The geographic area of United States is not technically in a theater of war. Therefore, the events that happened last year in places like Somalia or Afghanistan do not apply to us. However, one cannot help but find resonance in some of the actions that are taken against women in our country. Deliberate destruction of medical supplies and measles vaccinations targeted for women and children strike a chord with unequal medical treatment provided here. Gang rape as an act of war, an old enemy of women, as well as men and children, is not too far off from the gang rape that occurs in our streets. Many countries around the world now have better representation of women in government than we.

The Security Council reports that there is an absence of “a clear monitoring mechanism” for implementation of 1325, therefore, it has continued to play a strong advocacy role. Part of this problem may relate to it’s own difficulty in promoting women to positions, such as higher council levels and monitoring, which in turn relates to how successful the member countries have been at providing them.

In any event, sixteen countries have thus far made an effort toward advocacy of women’s goals by developing national action plans. They are Austria, Belgium, Chile, Côte d’Ivorie, Denmark. Finland, Iceland, Liberia, the Netherlands, Norway, Portugal, Spain, Sweden, Switzerland, Uganda, and the United Kingdom of Great Britain and Northern Ireland. Plans of Afghanistan, Sierra Leone, and Nepal were reported to be under development.

So despite the fact that that we are permanent members of the Council, we have not so far produced a national action plan. Not us. Nowhere in the report are we mentioned. Yep, that’s global leadership! Now it’s true that we just had an election and we have some new blood[1] [2] staffing the upper levels of the Security Council. I take the UN’s point, however, if we want to lead, that we must do a better job of achieving gender parity. We must be willing to develop our own national action plan.  In doing so we will see the similarities.


[1] Opening Remarks by Secretary of State Hillary Rodham Clinton on the Adoption of a UNSC Resolution to Combat Sexual Violence in Armed Conflict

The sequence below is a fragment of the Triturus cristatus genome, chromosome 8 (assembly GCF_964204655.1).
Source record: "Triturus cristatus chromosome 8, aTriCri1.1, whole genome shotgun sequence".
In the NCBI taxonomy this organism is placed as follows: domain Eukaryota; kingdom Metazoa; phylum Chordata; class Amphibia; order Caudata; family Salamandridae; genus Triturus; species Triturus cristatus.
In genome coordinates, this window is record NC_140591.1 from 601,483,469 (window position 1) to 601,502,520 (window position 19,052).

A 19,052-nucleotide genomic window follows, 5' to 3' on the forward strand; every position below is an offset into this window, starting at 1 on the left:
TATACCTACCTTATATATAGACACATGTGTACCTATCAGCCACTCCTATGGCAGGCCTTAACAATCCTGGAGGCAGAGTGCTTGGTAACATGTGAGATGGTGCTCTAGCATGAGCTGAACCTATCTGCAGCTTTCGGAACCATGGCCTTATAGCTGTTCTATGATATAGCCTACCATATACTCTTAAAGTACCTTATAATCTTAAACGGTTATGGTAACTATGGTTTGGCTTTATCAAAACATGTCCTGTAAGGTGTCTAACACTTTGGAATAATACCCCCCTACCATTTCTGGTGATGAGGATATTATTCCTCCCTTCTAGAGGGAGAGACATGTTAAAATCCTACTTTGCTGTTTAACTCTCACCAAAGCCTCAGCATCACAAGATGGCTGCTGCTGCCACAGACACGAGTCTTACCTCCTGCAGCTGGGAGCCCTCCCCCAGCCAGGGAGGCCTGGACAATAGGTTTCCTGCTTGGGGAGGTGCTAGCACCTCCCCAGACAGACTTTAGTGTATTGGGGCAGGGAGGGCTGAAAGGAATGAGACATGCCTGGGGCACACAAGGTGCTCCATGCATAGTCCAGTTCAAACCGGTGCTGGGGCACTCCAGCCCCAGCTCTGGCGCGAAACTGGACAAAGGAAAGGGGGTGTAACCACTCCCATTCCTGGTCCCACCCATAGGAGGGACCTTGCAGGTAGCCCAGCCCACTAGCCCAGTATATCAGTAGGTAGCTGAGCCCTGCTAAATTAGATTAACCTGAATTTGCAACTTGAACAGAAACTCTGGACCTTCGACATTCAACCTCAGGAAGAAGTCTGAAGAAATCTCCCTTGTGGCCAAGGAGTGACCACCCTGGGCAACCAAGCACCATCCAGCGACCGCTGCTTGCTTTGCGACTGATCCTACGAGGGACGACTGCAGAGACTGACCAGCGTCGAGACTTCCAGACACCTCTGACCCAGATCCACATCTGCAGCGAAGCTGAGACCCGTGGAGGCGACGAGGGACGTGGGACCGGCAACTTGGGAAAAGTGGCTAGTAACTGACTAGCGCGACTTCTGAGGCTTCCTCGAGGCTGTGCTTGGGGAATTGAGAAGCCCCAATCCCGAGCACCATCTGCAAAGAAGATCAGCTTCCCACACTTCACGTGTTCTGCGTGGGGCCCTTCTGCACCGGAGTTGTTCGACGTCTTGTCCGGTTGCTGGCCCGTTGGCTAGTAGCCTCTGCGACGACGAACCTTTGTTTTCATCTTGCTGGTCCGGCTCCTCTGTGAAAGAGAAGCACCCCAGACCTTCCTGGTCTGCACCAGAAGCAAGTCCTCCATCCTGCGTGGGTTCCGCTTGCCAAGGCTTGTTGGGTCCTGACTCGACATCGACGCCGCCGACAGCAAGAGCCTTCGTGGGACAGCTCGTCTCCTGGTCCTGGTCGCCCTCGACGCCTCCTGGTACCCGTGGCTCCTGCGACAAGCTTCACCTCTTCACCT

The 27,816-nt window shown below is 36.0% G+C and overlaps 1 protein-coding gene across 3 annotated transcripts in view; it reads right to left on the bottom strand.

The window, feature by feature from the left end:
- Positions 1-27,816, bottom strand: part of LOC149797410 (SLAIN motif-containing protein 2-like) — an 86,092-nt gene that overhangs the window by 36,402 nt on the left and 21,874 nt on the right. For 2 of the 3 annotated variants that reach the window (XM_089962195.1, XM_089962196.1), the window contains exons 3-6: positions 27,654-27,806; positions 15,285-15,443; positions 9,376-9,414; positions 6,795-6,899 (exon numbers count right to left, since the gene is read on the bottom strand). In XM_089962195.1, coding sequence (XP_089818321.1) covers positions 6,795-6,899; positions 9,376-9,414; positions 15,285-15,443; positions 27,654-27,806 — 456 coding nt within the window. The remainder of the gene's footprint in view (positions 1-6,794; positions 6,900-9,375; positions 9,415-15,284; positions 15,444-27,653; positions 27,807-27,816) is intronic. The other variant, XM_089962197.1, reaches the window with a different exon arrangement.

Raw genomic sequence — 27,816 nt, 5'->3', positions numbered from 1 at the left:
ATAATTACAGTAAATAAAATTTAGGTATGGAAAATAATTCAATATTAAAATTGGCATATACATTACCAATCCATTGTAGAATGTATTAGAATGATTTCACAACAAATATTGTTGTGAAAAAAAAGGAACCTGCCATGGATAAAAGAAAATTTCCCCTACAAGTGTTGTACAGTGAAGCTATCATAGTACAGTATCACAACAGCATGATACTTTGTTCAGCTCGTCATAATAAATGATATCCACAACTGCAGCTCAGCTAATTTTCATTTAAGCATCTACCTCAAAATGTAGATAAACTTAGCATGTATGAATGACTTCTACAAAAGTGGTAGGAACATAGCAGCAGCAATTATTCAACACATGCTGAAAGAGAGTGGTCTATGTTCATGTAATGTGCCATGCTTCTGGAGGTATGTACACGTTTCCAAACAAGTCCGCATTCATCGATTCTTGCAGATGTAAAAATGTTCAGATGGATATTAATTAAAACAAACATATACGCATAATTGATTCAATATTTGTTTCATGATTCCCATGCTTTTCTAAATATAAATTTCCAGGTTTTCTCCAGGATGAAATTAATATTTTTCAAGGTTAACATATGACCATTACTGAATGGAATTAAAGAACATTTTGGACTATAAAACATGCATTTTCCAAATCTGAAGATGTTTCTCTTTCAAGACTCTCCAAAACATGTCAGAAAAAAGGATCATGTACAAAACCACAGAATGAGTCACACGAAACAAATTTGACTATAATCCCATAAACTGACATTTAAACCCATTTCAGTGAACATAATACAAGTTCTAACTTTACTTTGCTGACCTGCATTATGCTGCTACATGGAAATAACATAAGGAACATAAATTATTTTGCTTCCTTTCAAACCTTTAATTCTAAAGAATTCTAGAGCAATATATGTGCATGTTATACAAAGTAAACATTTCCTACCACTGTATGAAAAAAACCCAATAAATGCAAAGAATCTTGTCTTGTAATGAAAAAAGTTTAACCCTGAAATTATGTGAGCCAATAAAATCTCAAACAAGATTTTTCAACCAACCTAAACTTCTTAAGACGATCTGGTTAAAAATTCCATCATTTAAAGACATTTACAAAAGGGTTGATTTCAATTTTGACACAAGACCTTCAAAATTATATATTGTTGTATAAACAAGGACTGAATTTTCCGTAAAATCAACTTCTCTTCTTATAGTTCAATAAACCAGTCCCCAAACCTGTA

[2] Remarks by Ambassador Rosemary A. DiCarlo, U.S. Alternate Representative for Special Political Affairs, during a Security Council Debate on Women, Peace, and Security, in the Security Council Chamber

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Update: Senator Boxer has just sent an email stating the STUPAK AMENDMENT NOT INCLUDED IN THE SENATE BILL! She is asking to petition signers to help prevent the amendment from being included once the debate starts. Here is her petition page:

http://action.barbaraboxer.com/page/s/fightforwomen?source=ffwh_bulletins

Politico.com reports Sen. Mary Landrieu (D-La.) will vote to begin debate, leaving them only one shy.

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Last week I found this older item in the BBC news. I had thought to do a little post around it. I would ask, what is religion, and how is it defined? Is it defined as Abrahamic, Indian, Korean, Japanese, Vietnamese, Iranian, Kurdish, Western, Folk or Far Eastern? Or do we take the religious edifice we have constructed, break it into shards, pick up one to admire and kick at the rest?

http://news.bbc.co.uk/2/hi/uk_news/education/8327636.stm

After asking those questions, (more…)

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ERA TODAY!!!

On December 3rd, the United Nations as part of the “30th Anniversary Celebration Event” will hold a global celebration recognizing the adoption of “Convention on the Elimination of all Forms of Discrimination against Women”(CEDAW) in 1979. I don’t know if you recall, but the United States, in it’s “great” role as a women’s rights advocate, still hasn’t ratified this UN measure.

Briefly, CEDAW treaty signers (more…)